There are certain startups initiated by human minds as they tried to move it beyond just MS Word and mails.  For instance, these programs use Q/A method to compile all the data given by the client to form a perfect contract according to their needs. 

How Does It Help? 

AI is said to have a great scope for Indian Legal fraternity as the amalgamation of two will lead to tremendous development of both in the near future. Currently, these fields are proved to be useful in law:

1.    Contract reviewing  – Lawyers manually review, edit and exchange red-lined documents and the process is lengthy, delays deals and impedes companies’ business objectives. Mistakes due to human error are common as the contracts can be thousands of pages long. To do all these tedious works with due diligence, AI is proving to be helpful and time effective.

2.  Legal Analytics – AI helps digging into numerous past case laws, judgments, precedents, rules, obiter dictums, etc. to analyse and use the same in present cases.

3.  Outcome Prediction – It also predicts the probable outcome of different pending cases based on previous judgments,facts and/or precedents. As these predictions become more accurate, they will have a major impact on the practice of law.

4.  Legal Research – The machine intelligence is making inroads in legal research effectively. Legal research was historically a manual process, but with the advent of software and personal computing, it has gone digital. Lawyers usually conduct research using websites like LexisNexis, SCC and Manupatra.

5.  Automation of Documentation – By just submitting the required documents which you wish to incorporate in your legal document get your documents ready within minutes.

6.  Intellectual Property – People can search for the uniqueness of their logos, trademarks, patents, copyrights, etc as well as check the registration status without stepping out of their homes. 

Replacement for Jobs Or A Support For Better Performance?

There is a burning question among the lawyers i.e. whether the introduction of Artificial Intelligence in the law and legal sector would replace the lawyers and analysts OR the AI-based solutions would lead to increased productivity for them? 

As already discussed above, the legal field has been introduced to various developments by AI leading to increased efficiency of legal practitioners by giving astonishing results in issues like trademark searches, contract analysis, etc. mainly focusing on legal research. When we see it, these remarkable technological developments do not appear to leave very much room for human lawyers to get involved. However, it is also being used to make lawyers’ lives easier and more flexible.

Technology gives legal professionals the opportunity to work from home. Some websites connect some experienced freelance lawyers bidding for a range of legal work. All these advances are not only allowing lawyers within law firms to work more efficiently, but also to change the ways lawyers interact with their clientele. This, therefore, helps them to move forward from what was a traditional method to a modern one for their firms.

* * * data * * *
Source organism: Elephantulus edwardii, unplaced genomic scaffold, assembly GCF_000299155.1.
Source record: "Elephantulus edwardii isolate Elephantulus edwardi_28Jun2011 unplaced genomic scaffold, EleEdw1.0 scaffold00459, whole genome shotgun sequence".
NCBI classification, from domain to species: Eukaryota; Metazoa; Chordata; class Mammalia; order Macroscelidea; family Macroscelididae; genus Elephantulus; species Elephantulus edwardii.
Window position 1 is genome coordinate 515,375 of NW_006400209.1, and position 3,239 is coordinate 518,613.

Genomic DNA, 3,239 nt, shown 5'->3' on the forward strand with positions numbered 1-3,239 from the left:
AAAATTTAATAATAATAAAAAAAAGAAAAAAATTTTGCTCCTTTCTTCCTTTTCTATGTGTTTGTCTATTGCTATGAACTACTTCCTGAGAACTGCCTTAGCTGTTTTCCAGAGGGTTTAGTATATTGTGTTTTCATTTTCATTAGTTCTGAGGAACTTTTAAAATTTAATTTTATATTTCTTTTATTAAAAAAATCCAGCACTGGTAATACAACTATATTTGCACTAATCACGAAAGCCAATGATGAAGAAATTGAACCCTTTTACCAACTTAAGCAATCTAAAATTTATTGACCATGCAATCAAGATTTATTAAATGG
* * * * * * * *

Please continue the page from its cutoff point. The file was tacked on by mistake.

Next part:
Furthermore, these technological changes are very dubious to make these actual and tangible lawyers unessential any sooner.  While AI has been proven a great resource to us, there is a limit to what formulaic and logical programmes it can achieve.

To quote Leibniz, one of the grandfathers of AI and a lawyer: ‘It is unworthy of excellent men to lose hours like slaves in the labor of calculation which could safely be relegated to anyone else if machines were used.’

In 1673, he presented the machine for four arithmetic operations in the UK. Leibniz says ‘The only way to correct our reasoning is to make them as tangible as the mathematicians’ so that we can find our error at a glance, and when there are disagreements between people, let’s calculate and see who is right!’

The legal profession basically works upon cognitive skills like analysing, decision making, and representation. These skills cannot be taken over by AI, hence, can never be automated. Moreover, clients value highly the social and public skills of their lawyers. Employers will indeed expect legal candidates to be well-experienced in modern technology but with the thought of proficient manual labour as well. A candidate will still be asked to interact with their patrons by using their experience in public dealing and knowledge of law for finding solutions to all legal problems.  


It is likely that technological innovation will continue to reflect clients’ needs. AI is certainly set to change the way lawyers work and will hopefully make day-to-day tasks like drafting and legal research far more efficient and cost-effective. However, clients will ultimately still want an experienced legal adviser in their corner who can use new technology to their advantage while maintaining a unique inter-personal relationship. Concluding the same, I would like to focus on the points AI will prove itself helpful in:

  • The way clients are serviced and treated in the future. Firms would approach with ideas authentic and never known before 
  • Shifting the focus of Firms will shift from revenue to higher profits.
  • Making Technology the new trend i.e. It is a good time for start-ups to emerge.

Author- Bhoomika Sharma (Amity Law School, Delhi)